The standard deduction increases for those over the age of 65 and the amount depends on your filing status and changes each year. As of 2020, for a single taxpayer over the age of 65, the standard deduction was $1,650 and for joint filers, the standard deduction is $1,300.

Medical and Dental Expenses

For seniors, medical and dental are some of the largest expenses. The good news is that some of these expenses are deductible if you itemize your personal deductions. You are allowed to deduct any medical expenses that exceed 10% of your adjusted gross income. Even though you are not able to deduct fees paid to a doctor or dentist, you can deduct the following:

⦁ Prescription drug cost
⦁ Mental Health Expenses
⦁ Cost of glasses and dentures
⦁ Health insurance premiums
⦁ Nursing home care

Charitable Contributions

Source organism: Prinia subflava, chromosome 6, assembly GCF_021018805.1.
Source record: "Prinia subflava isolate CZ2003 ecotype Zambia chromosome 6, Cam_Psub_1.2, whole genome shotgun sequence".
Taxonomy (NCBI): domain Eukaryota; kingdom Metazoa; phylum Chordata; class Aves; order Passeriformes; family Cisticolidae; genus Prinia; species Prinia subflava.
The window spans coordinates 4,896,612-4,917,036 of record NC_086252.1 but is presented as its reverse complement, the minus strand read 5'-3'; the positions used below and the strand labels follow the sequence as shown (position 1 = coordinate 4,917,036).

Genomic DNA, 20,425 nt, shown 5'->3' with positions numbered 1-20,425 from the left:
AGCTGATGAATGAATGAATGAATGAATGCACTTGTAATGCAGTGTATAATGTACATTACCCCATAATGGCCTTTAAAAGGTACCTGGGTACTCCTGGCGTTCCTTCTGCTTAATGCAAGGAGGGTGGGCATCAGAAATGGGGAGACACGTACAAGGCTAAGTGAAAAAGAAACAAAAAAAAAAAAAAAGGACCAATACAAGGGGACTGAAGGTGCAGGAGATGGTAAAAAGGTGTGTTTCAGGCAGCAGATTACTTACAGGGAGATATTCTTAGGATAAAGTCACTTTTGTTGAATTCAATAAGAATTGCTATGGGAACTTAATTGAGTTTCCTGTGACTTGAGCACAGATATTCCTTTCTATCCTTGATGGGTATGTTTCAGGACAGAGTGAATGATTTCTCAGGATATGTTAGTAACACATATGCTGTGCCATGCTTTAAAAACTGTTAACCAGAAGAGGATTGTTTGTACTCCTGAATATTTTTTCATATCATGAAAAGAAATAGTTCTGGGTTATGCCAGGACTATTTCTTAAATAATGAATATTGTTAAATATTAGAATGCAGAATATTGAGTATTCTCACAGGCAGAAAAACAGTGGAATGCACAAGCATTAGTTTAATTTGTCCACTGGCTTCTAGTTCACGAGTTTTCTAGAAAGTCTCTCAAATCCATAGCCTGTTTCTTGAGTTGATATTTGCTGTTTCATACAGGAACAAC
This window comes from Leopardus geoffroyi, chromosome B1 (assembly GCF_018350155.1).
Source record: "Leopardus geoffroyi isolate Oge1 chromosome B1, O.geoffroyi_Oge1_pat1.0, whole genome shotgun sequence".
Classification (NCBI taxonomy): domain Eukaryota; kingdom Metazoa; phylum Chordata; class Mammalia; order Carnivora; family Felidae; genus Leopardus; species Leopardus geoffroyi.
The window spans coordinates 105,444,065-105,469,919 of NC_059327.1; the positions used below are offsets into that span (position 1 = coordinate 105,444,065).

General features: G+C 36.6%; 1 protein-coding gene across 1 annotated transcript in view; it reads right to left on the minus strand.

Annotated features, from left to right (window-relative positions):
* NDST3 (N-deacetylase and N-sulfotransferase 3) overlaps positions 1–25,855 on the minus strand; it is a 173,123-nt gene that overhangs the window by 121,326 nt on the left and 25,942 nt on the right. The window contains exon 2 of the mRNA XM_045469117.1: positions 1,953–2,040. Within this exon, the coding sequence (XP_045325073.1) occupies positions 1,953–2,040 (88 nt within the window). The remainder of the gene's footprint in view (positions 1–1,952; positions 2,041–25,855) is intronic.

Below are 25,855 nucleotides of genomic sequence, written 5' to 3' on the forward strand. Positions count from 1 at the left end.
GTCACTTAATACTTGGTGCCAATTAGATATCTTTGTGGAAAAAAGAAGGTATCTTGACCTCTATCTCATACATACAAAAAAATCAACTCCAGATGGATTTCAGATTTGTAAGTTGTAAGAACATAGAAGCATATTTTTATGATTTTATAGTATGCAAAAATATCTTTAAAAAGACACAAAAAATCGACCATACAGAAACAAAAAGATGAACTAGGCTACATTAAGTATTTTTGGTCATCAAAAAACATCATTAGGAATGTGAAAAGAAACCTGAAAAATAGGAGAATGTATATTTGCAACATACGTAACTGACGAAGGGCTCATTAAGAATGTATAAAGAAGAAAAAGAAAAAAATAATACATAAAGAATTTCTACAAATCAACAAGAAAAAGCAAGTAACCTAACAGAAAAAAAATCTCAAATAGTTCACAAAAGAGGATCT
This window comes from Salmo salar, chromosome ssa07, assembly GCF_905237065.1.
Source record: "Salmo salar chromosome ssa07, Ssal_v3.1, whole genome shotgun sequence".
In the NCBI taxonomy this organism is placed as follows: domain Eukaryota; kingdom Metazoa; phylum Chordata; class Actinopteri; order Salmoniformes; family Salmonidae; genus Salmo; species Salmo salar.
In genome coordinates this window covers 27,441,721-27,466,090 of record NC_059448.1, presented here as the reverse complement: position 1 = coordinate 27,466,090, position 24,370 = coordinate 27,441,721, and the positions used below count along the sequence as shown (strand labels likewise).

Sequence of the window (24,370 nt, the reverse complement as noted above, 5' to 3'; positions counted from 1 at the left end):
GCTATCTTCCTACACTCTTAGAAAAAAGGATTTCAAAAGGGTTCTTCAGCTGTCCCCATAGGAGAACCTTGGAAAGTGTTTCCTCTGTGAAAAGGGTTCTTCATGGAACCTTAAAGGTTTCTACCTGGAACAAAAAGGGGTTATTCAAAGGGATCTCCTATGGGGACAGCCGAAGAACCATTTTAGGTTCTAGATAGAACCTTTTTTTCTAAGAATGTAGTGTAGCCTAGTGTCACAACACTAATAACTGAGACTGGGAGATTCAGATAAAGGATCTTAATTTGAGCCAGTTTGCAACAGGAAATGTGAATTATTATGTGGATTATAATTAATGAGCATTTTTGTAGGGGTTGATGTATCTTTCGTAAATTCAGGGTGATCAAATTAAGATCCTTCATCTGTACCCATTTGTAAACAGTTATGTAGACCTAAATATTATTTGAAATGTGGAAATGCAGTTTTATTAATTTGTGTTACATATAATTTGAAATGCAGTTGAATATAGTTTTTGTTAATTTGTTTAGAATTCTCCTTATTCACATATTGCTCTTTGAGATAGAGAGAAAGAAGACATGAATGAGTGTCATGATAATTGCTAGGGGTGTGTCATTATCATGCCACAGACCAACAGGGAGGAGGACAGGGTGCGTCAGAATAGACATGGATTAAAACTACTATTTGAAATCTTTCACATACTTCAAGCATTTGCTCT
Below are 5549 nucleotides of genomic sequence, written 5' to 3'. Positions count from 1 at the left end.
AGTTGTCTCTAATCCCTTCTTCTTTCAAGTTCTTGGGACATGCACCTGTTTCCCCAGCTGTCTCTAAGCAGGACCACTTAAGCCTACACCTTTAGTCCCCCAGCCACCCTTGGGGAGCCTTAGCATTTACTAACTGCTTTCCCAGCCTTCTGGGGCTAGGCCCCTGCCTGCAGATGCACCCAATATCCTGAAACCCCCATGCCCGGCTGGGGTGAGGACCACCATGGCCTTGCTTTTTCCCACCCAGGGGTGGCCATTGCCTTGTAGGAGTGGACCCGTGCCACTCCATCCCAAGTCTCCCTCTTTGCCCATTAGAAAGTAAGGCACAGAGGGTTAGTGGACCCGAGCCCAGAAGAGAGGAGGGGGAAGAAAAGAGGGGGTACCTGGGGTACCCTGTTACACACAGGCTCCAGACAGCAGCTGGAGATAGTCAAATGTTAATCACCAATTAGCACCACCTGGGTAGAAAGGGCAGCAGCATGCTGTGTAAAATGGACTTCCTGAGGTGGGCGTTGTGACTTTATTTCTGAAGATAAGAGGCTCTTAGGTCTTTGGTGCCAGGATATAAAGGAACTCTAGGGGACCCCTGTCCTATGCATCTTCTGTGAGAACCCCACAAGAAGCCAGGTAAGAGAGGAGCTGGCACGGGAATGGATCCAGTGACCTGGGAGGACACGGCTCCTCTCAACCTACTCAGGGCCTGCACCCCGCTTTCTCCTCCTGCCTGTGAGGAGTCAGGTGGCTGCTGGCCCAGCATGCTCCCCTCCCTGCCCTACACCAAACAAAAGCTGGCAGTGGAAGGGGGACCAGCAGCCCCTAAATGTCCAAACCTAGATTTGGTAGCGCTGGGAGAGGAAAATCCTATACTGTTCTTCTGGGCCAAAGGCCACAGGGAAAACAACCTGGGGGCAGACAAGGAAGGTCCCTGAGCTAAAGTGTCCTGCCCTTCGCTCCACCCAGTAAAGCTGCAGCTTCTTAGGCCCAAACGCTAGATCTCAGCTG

If you are retired and someone who gives back to your community, you are in for a treat. Yes, giving to charity is considered a tax deduction. Under the CARES Act, you can deduct up to $300 in charitable contributions without itemizing. For the most part, you can deduct most charitable donations, including both money and property. You are allowed to deduct up to 50% of your adjusted gross income. It is advisable to speak with a tax professional so you can get the most out of your tax benefits.

Business Deductions

Many seniors either start or continue to run a business after retirement. Whichever the case, having a business is a great way to get tax deductions. The expenses to run a business may allow you to be able to deduct the following: